This flu season, people with egg allergies should not be worried about getting the seasonal influenza vaccine, or the H1N1 vaccine, experts say. These vaccines, which are now combined into one shot, can be safely administered to the majority of individuals with egg allergies, according to several recent studies.
However, the vaccine should be given under the supervision of an allergist or immunologist.
"The evidence shows that the time to withhold the vaccine on account of somebody's egg allergy has passed," said Dr. Matthew Greenhawt, an allergist and immunologist at the University of Michigan Health Systems. Greenhaw and his colleague Dr. James T. Li, an allergist at the Mayo Clinic in Rochester, Minn., made new recommendations this month for administering the influenza vaccine to those with egg allergies. The paper is published on the American Academy of Allergy, Asthma & Immunology website.
Egg allergies are most common in children. About 1.3 percent of U.S. children are allergic to eggs, Greenhawt said.
Flu vaccines are produced inside chicken eggs, and so there has been concern that those with egg allergies may have a reaction to a protein in the vaccine. For many decades, children and adults with egg allergies were told to never get the flu vaccine, Li said.
However, over the last 10 years or so, the vaccine has been given sporadically to those with egg allergies. Allergists would first check whether patients reacted to the vaccine when their skin was scratched with a liquid extract of the substance, a so-called skin test. If patients did have a reaction, some providers would not give the vaccine, while others would break up its administration over several doses, Li said.
In the last two years, there has been more in-depth research looking at the safety of giving the vaccine to people with egg allergies.
After reviewing these studies, Greenhawt and Li found skin tests did not predict whether a person would react to the flu vaccine, and so are unnecessary.
"Most individuals with a history of egg allergy would not get a reaction even if the skin test was positive," Li told MyHealthNewsDaily. "So the skin test wasn’t really telling us any useful information."
The studies also showed that current influenza vaccines contain only trace amounts of egg protein, lower amounts than in years past. And many vaccine manufacturers now include information about their products' egg content, making it possible for providers to choose vaccines with the lowest egg content, Greenhawt said.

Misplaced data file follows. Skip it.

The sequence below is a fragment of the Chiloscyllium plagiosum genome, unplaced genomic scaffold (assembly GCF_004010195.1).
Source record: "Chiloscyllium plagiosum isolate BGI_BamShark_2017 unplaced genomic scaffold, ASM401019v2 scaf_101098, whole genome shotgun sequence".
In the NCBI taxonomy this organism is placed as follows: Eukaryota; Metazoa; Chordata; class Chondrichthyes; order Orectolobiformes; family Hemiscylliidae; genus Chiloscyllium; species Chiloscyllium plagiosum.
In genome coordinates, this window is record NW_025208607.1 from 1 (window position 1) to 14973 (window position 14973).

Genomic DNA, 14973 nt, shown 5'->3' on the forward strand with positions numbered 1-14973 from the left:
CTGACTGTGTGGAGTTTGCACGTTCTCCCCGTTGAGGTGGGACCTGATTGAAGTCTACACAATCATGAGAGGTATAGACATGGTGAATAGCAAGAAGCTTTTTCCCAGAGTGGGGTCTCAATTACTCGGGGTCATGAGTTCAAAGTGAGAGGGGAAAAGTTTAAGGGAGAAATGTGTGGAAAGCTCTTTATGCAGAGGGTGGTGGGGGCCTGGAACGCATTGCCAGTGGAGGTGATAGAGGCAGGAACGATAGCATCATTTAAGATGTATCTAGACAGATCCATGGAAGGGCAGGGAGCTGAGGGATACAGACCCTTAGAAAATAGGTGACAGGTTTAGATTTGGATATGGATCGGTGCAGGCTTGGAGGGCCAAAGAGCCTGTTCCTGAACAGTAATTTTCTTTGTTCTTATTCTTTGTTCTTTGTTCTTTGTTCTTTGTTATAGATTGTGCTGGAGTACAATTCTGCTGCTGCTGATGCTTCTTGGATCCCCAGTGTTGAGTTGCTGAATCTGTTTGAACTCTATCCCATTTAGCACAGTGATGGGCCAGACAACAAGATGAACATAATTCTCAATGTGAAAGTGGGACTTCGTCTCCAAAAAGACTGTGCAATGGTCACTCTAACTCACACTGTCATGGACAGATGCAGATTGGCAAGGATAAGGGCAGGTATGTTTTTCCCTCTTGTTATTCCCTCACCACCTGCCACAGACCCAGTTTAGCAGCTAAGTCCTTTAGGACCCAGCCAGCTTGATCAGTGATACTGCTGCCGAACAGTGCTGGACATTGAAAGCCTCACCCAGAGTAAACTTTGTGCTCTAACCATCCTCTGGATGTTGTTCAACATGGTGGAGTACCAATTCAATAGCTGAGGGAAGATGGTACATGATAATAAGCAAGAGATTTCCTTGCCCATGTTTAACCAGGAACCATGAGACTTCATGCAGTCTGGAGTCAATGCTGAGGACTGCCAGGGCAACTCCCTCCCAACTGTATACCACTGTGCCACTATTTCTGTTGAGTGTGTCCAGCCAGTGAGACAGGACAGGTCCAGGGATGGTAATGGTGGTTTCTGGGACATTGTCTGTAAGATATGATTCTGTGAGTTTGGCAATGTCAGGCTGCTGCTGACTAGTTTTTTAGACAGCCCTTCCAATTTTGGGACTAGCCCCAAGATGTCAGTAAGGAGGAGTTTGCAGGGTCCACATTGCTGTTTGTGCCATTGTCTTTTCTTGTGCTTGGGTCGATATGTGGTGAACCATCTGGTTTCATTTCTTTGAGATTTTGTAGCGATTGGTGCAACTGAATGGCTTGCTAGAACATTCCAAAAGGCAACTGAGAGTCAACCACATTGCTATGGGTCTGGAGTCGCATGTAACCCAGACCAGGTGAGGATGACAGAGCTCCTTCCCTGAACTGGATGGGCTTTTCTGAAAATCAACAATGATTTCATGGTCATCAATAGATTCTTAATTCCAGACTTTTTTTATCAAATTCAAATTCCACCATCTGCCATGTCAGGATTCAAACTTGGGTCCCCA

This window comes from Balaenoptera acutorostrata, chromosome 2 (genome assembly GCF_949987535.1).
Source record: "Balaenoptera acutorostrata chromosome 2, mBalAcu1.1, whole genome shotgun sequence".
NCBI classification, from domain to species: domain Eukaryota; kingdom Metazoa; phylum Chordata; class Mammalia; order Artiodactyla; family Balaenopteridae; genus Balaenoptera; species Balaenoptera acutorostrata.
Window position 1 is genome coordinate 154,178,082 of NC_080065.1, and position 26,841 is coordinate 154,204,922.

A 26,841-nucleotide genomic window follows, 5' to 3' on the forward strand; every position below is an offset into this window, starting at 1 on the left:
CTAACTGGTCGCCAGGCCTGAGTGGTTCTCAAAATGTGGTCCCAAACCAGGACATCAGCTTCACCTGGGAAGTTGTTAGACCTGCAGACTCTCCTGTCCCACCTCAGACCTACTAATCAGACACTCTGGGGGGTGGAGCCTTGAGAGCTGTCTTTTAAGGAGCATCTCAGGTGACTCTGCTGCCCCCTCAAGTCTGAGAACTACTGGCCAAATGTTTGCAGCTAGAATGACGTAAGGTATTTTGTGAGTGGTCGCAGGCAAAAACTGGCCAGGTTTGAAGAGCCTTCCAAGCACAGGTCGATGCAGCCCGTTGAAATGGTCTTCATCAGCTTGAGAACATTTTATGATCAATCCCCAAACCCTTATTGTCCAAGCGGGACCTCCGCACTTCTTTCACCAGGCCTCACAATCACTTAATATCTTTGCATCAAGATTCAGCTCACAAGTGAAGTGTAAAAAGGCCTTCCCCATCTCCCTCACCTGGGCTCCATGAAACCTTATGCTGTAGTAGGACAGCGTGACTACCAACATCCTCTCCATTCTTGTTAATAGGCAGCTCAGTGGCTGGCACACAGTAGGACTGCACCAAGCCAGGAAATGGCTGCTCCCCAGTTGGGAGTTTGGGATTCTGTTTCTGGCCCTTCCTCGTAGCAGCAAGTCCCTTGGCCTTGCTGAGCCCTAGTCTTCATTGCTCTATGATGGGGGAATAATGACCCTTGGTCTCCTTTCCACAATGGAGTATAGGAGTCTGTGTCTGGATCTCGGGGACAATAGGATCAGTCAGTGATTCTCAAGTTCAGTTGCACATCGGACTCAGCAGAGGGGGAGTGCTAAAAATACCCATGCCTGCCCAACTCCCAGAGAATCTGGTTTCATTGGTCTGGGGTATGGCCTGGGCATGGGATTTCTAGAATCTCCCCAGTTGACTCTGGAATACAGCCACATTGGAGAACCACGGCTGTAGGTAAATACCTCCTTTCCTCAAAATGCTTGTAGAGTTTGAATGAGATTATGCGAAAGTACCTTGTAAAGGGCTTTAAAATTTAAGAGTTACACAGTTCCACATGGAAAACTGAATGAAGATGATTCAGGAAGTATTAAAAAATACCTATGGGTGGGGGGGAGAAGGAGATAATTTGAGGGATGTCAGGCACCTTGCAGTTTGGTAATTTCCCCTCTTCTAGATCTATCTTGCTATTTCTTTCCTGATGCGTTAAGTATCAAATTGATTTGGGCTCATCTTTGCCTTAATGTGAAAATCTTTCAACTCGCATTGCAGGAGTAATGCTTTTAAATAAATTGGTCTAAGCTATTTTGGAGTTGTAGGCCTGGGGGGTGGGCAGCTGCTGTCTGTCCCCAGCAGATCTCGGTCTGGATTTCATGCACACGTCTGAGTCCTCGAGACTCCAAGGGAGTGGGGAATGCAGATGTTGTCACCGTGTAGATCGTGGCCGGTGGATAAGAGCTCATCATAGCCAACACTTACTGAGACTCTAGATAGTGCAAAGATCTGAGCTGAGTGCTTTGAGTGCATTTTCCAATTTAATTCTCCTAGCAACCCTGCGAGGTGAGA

The researchers recommend that children and adults either receive the full dose of the influenza vaccine or receive the vaccine in two doses — 10 percent of the full dose followed by the other 90 percent. In each case, individuals should be monitored after each shot for 30 minutes, to see if they show signs of an allergic reaction.
"Most, if not all, allergy providers across the country should be able to pick an option and be comfortable in administering the vaccine," Greenhawt said.
The jury is still out on whether children and adults who have had a serve allergic reaction to egg in the past should be vaccinated. Several recent studies found that a severe egg allergic reaction in the past is not a risk factor for an allergic reaction to the flu vaccine. However, these studies were too small to generalize to the entire population. Further research needs to be conducted before a recommendation can be made for this group, Greenhawt said.
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Rachael is a Live Science contributor, and was a former channel editor and senior writer for Live Science between 2010 and 2022. She has a master's degree in journalism from New York University's Science, Health and Environmental Reporting Program. She also holds a B.S. in molecular biology and an M.S. in biology from the University of California, San Diego. Her work has appeared in Scienceline, The Washington Post and Scientific American.